We gave it an A-
On the surface, Crimes of the Heart couldn’t seem simpler: six characters, one set, Southern accents all around. But Beth Henley’s Pulitzer Prize-winning tragicomedy, centering on three sisters (hello, Anton Chekhov!) and one attempted murder, plumbs greater depths. Kathleen Turner, by all accounts, understands that. The Oscar nominee-turned-stage stalwart chose Crimes for her directorial debut, and her intimate production at Massachusetts’ Williamstown Theatre Festival unearths every nuance of this deceptively complex drama.
Her touch is practically imperceptible — the sign of any well-directed show. And she chose a top-drawer cast to execute her vision: Jennifer Dundas (Desperate Housewives) makes spinster sister Lenny more than an uptight caricature, her face and shoulders telegraphing frustration and exhaustion at every turn; Sarah Paulson (Studio 60 on the Sunset Strip) finds the protectiveness beneath Meg’s playfulness — she may be a drinker, a liar, and a heartbreaker, but she’ll throw everything over for her siblings; and the always exceptional Lily Rabe gives Babe the requisite wide-eyed innocence along with a surprising dose of darkness. As their cousin Chick, Kali Rocha (Grey’s Anatomy) takes haughty to hilarious new heights (and does a priceless bit with a pair of pantyhose). And as the two men who cross the Magraths’ foyer, Meg’s ex Doc and Babe’s lawyer Barnette, Patch Darragh and Chandler Williams turn in understated, generous performances.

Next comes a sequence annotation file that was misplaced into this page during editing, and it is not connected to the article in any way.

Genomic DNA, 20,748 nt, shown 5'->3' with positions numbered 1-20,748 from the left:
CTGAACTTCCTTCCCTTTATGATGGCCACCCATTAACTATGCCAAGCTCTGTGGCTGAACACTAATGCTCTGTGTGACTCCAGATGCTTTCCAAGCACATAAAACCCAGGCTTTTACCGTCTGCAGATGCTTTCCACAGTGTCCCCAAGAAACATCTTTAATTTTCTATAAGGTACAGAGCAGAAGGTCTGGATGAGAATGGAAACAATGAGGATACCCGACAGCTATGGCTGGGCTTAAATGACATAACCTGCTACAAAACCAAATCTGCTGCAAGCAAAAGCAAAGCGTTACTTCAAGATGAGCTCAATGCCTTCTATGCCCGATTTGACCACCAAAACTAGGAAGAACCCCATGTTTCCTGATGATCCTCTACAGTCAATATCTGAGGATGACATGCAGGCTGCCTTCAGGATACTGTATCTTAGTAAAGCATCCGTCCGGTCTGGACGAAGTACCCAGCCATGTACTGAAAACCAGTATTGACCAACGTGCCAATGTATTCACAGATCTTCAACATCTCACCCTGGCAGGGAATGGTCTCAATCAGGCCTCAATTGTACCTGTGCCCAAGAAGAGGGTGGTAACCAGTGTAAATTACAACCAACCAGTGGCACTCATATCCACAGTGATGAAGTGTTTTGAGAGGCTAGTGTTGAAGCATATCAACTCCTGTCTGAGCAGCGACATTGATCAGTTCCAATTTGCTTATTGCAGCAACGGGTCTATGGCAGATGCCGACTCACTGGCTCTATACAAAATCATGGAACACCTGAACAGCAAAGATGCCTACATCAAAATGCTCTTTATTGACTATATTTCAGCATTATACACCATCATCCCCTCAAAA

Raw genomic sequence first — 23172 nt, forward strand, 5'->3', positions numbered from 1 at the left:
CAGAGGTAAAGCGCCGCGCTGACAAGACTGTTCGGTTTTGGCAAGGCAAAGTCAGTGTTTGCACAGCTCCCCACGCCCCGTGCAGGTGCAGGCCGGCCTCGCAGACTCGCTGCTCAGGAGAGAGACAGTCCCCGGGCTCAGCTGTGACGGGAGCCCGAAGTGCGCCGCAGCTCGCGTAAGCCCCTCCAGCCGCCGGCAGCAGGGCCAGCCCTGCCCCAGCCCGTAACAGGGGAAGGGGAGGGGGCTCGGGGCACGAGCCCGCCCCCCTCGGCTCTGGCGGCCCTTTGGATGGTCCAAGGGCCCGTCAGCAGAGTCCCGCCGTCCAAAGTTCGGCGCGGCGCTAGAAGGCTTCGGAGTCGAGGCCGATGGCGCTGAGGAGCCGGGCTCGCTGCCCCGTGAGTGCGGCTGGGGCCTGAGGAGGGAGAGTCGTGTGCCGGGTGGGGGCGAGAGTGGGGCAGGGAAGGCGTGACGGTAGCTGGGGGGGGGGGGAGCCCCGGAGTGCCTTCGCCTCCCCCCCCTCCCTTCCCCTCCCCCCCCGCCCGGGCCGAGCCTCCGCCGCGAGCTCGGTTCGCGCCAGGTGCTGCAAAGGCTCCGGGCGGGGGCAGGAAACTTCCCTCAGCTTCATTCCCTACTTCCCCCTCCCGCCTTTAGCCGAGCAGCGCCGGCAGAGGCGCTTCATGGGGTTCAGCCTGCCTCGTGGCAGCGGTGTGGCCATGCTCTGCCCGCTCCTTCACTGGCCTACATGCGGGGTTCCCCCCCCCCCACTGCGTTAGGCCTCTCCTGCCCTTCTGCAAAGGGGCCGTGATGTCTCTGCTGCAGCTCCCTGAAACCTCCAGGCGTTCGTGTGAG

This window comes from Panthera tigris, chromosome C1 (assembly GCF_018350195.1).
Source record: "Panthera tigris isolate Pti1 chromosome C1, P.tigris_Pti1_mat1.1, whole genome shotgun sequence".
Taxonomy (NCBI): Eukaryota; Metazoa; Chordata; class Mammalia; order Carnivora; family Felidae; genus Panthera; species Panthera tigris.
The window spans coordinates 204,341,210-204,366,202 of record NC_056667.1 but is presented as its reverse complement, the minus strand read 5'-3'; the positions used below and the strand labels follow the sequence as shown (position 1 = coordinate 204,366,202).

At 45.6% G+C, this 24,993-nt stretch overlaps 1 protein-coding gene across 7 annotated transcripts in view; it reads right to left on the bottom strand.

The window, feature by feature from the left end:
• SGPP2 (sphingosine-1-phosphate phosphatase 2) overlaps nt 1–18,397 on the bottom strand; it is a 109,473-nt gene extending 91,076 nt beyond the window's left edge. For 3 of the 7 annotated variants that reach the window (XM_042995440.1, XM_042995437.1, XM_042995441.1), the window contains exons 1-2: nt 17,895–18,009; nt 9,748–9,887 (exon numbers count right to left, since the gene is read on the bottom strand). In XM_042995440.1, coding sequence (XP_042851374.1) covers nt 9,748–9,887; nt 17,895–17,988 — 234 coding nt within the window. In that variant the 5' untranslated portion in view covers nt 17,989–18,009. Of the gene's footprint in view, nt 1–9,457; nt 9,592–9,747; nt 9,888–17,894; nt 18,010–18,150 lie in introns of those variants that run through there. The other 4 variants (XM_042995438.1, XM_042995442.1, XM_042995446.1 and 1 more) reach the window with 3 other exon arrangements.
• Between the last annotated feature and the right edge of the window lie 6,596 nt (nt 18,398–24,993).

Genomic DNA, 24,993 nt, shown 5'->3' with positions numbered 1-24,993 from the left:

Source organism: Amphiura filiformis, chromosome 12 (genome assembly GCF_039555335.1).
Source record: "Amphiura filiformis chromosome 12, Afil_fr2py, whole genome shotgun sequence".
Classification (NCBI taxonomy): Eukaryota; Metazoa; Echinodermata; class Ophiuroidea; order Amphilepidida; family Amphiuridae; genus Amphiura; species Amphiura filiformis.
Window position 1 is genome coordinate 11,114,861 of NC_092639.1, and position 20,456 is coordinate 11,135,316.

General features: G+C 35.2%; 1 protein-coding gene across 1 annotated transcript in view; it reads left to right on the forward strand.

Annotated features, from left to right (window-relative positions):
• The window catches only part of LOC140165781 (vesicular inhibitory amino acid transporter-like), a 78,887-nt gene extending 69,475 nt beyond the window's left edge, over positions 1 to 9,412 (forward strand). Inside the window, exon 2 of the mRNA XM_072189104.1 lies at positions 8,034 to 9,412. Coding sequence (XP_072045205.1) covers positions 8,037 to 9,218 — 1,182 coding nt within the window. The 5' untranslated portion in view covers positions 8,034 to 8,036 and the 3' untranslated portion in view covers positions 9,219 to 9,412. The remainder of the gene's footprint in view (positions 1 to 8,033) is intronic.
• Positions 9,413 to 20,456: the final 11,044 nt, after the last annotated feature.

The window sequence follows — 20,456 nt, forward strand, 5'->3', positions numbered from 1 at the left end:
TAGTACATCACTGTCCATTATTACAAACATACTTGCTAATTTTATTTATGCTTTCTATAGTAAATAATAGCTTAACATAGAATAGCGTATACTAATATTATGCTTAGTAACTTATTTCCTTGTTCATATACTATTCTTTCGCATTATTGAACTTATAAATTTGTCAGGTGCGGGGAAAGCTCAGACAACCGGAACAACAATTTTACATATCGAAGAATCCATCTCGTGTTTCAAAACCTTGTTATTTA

It’s only been six years since New York last saw a Crimes revival, so transferring this production to an Off Broadway house is probably wishful thinking. But perhaps we can persuade Turner to pick up the directorial reins on another fine work from a female playwright. (Tickets: 413-597-3400 or wtfestival.org) A-